German pharmaceutical company Bayer AG (NASDAQOTH:BAYRY) may soon have a new prostate cancer therapy called Xofigo in its drug pipeline. The Federal Cartel Office, Germany's antitrust authority, approved Bayer's purchase of the drug's co-creator , Norwegian biotech firm Algeta ASA (NASDAQOTH:ALGZF). Since 2009, Bayer and Algeta have been working together to develop Xofigo .
Algeta's board of directors had already given its blessing to a takeover bid made by the German drugmaker for $2.87 billion. The board urged shareholders to accept Bayer's offer of $59.20 a share, a higher offer than a bid made by the company last month. The offer price is 37% higher than Algeta's share value prior to the Nov. 25 perliminary bid .
Algeta's Chairman Stein Holst Annexstad stated that the offer is in line with the value of the company and provides shareholders with a substantial cash premium. The offer, which represents 14% of Algeta's outstanding shares, will be considered final once 90% of shareholders agree with the buyout .
Drug expected to strengthen Bayer's oncology unit
Xofigo received FDA approval in May 2013; in Europe, it was approved this past November. It's considered one of Bayer's top five new pharmaceutical products. The drug is a form of radiation treatment and an alternative to chemotherapy and meant for use by patients whose prostate cancer has spread to their bones. Bayer considers the drug a blockbuster – sales in the third quarter were $17 million and could reach $7.5 billion annually .
The acquisition of Algeta would boost Bayer's oncology segment, which currently has several cancer therapies that are in their early stages of development. For fiscal 2013's third quarter, the company reported sales of Xofigo of about $16 million . Bayer has high expectations for Xofigo, which is currently awaiting approval for use in earlier-stage cancer patients, and in other areas, like breast cancer.
The current arrangement between Bayer and Algeta involves both companies marketing the drug and splitting its sales 50-50 . Bayer has also shown interest in the development of Algeta's Thorium-227, which has found success as a new-targeted cancer therapy.
Acquisition presents opportunity to expand cancer therapies
By acquiring Algeta and majority control over Xofigo and the biotech's future cancer treatments, Bayer can expand its pipeline of innovative cancer therapies. Roche (NASDAQOTH:RHHBY), and its wholly owned subsidiary Genentech, have found considerable success with its extensive line of cancer treatments.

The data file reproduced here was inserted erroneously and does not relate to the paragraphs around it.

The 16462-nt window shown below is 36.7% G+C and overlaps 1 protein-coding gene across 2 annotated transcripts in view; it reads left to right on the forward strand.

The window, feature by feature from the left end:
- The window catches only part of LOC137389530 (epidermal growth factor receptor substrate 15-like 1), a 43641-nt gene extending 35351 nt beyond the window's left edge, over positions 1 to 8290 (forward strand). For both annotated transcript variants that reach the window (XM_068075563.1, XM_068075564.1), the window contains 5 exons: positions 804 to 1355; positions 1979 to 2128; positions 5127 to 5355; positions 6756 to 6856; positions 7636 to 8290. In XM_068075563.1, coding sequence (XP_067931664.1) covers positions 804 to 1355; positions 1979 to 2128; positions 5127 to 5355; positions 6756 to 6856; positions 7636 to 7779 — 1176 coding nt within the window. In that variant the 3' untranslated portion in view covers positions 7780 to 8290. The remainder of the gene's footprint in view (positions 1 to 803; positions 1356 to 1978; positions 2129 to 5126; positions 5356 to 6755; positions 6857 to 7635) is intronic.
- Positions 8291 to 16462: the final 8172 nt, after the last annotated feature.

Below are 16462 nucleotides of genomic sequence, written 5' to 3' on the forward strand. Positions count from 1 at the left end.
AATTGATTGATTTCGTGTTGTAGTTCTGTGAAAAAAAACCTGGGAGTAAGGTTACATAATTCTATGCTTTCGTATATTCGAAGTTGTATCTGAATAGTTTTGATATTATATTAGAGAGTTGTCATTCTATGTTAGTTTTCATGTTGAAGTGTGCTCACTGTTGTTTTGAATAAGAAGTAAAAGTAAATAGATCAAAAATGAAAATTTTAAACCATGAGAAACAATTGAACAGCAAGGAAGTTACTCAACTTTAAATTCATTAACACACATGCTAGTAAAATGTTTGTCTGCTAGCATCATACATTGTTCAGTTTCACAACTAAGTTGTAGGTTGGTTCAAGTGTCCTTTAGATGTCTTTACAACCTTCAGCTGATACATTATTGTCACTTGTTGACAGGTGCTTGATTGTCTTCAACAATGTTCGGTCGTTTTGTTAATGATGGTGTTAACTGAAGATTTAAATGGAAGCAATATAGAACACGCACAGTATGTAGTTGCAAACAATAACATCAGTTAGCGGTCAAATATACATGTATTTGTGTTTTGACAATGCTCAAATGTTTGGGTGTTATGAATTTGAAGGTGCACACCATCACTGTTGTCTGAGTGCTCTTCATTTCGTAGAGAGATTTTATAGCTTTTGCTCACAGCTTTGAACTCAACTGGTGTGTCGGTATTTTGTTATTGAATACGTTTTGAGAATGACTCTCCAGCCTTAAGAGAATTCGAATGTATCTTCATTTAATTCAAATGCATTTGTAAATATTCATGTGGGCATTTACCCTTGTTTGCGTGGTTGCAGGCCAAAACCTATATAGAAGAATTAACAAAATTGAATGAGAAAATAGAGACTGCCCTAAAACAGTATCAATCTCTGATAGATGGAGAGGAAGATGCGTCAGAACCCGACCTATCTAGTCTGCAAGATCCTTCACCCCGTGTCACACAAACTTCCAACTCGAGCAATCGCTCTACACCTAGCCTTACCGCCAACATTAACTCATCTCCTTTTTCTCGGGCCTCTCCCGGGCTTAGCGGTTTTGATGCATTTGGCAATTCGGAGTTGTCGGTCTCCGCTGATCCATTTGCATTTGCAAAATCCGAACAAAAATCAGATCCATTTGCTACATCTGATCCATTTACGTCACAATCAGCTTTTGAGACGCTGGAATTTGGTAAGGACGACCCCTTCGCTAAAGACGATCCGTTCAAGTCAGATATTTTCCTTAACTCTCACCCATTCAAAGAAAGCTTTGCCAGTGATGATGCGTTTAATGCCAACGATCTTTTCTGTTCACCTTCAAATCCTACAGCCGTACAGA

For the first nine months of 2013, Roche reported higher sales of 7% in its pharmaceuticals division, in part due to strong demand for several of Roche's cancer treatments. Sales of Avastin, used to treat ovarian cancer, rose an average of 13% across all markets.
New drugs Perjecta and Kadcyla, which treat breast cancer, were both launched last year. According to Roche's 2013 nine-month report, Perjecta has been well received by oncologists and has sold well in the U.S., Germany, and Switzerland. The drug has become the "new standard of care" for HER2-positive metastatic breast cancer, a more aggressive and fast-growing type of cancer. Kadcyla is the first antibody-drug conjugate approved to treat HER2-positive breast cancer. The drug is a new type of cancer therapy that specifically targets cancer cells and has fewer side effects .
My Foolish conclusion
If 90% of Algeta's shareholders agree to the deal, Bayer's takeover of the company could close by the first quarter of 2014. Bayer's higher offer for the company is no surprise given that Algeta's shares have rise about 100% throughout 2013. The acquisition should help Bayer expand its business and profit from the newer cancer treatments that are hitting the market.
Eileen Rojas has no position in any stocks mentioned. The Motley Fool has no position in any of the stocks mentioned. Try any of our Foolish newsletter services free for 30 days. We Fools may not all hold the same opinions, but we all believe that considering a diverse range of insights makes us better investors. The Motley Fool has a disclosure policy.
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